Latest White House state report contradicts Georgia Southern’s quarantine policy, says university towns are reversing gains

Report again named Statesboro and Bulloch county as “red zones”


Andy Cole, Editor-in-Chief

STATESBORO — The latest White House coronavirus task force state report says university towns are reversing Georgia’s gains and urges university towns to strengthen mitigation efforts.

The report, penned on Sunday and first obtained by NPR affiliate WABE, also directly contradicted a policy Shay Little, vice president for student affairs, described.

Little previously told The George-Anne that students living in on-campus housing are asked to quarantine at home, not in Statesboro. The report said, “Residential cases and contacts should not be sent home to isolate or quarantine.”

In a statement to The George-Anne, Jennifer Wise, director of communications, confirmed the policy of sending students home and said students who couldn’t return home would be placed in quarantine locally.

Click to view the full report (Credit: WABE)

“To protect the safety and wellbeing of our students, this decision was part of an extensive planning process for the fall semester that began in April 2020,” said Wise. “Planning was informed by [Georgia Department of Public Health] and [Centers for Disease Control] guidance, and we remain in frequent communication with these partners and with the University System of Georgia.”

Wise added that Health Services has hired new staff to meet the demand for testing for those with symptoms. Campus community members without symptoms can schedule an appointment with the local DPH to get a test or show up without an appointment during the last hour of testing on Monday, Wednesday, Friday and Saturday.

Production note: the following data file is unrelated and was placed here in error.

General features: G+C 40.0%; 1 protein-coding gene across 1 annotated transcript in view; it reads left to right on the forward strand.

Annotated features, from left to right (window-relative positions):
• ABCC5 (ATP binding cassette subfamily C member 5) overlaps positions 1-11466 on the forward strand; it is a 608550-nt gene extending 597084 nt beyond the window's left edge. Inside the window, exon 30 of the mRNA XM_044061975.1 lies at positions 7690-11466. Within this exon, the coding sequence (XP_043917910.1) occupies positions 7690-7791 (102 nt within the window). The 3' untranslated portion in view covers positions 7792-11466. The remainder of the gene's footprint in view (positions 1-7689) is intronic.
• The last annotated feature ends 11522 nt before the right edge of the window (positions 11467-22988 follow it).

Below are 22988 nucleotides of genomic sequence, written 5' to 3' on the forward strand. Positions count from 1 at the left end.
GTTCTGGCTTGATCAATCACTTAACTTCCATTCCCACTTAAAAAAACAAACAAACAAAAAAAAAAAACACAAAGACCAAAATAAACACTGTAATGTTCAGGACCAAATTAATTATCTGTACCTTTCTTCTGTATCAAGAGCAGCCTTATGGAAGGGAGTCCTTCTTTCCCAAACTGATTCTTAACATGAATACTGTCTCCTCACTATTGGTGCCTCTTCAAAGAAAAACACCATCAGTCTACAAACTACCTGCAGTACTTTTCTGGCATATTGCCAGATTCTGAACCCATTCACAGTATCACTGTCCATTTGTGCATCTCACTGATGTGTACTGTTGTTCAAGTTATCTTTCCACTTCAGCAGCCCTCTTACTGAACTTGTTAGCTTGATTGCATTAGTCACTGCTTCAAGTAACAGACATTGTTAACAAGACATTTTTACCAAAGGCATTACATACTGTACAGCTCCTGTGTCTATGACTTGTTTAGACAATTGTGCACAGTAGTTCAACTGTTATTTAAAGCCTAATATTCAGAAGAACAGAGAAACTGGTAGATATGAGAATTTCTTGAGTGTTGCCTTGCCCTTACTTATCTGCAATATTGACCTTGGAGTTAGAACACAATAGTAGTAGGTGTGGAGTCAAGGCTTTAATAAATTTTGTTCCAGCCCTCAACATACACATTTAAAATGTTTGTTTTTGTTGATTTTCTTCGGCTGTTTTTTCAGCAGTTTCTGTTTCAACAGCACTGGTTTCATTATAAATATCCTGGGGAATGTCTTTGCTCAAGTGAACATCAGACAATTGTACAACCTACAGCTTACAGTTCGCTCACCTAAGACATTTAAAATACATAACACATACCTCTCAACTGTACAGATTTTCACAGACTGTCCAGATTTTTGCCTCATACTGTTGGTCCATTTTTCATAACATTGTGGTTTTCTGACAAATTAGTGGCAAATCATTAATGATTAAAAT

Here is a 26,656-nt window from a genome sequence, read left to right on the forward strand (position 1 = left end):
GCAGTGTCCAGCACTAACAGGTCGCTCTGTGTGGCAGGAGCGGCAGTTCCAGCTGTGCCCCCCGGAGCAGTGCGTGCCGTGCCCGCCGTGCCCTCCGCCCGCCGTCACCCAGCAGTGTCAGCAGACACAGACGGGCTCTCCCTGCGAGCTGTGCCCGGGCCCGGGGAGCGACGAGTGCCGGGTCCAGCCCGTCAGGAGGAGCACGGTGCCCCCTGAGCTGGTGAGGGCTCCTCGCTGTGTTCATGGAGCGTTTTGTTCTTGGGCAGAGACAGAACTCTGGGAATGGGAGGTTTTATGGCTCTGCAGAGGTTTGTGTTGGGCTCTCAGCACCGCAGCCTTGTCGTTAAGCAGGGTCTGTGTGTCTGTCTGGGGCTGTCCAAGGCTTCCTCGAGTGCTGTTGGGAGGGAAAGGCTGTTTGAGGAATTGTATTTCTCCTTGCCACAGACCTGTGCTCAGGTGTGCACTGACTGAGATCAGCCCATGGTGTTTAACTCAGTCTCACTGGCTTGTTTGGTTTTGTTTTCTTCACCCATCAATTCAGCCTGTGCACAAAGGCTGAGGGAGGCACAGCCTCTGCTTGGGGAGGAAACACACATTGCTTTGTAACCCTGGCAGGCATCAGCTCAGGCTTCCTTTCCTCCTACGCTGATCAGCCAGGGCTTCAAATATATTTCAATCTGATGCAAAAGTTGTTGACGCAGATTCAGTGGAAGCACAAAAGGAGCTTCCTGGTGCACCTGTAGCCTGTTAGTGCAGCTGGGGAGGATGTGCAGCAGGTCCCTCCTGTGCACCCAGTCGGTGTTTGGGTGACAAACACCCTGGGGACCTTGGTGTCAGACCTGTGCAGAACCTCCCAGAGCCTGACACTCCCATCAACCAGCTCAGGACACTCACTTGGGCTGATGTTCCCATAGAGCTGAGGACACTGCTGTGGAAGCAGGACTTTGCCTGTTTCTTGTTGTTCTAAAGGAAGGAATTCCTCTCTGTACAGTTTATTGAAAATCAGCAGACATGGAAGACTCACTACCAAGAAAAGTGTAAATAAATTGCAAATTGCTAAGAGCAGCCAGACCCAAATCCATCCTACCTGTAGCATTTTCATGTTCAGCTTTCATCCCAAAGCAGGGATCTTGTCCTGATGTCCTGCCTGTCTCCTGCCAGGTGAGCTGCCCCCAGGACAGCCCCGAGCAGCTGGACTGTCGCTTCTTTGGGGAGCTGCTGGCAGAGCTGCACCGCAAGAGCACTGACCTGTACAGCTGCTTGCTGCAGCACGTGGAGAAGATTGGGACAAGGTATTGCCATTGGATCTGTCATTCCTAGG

Wise did not say if Georgia Southern would be reversing its policy based on the report’s guidance.

“We are seeing gains being reversed in other states due to university spread,” read the report. “Georgia universities need to increase testing and isolation to prevent spread from students to local communities and hometowns.”

Asked if the University System of Georgia (USG) had any comment on the report or its guidance, Aaron Diamant, USG’s vice chancellor for communications, said they anticipate updated guidance from the CDC.

“While we do anticipate new guidance from the CDC, we continue to follow guidance from the Georgia Department of Public Health (DPH) and the CDC as we have since March,” said Diamant. “Each of the [USG] institutions prepared and have now enacted testing programs appropriate to their unique campuses and communities. Local circumstances influence the final decision of an institution’s testing approach.”

Diamant added that each institution has a liaison who works with local public health officials to ensure coordinated contact tracing and isolation plans for those who test positive.

The White House report again named Statesboro and Bulloch county as “red zones.”

A red zone, as defined by the report, is a location that, “During the last week reported both new cases above 100 per 100,000 population, and a viral (RT-PCR) lab test positivity result above 10%.”

For reference, there were 18 other Georgian core-based statistical areas (Statesboro is considered one) and 58 other Georgia counties in the red zone.

The report also recommended that bars, restaurants and any other places college students congregate limit their hours if cases begin to rise.

The full White House report can be found here.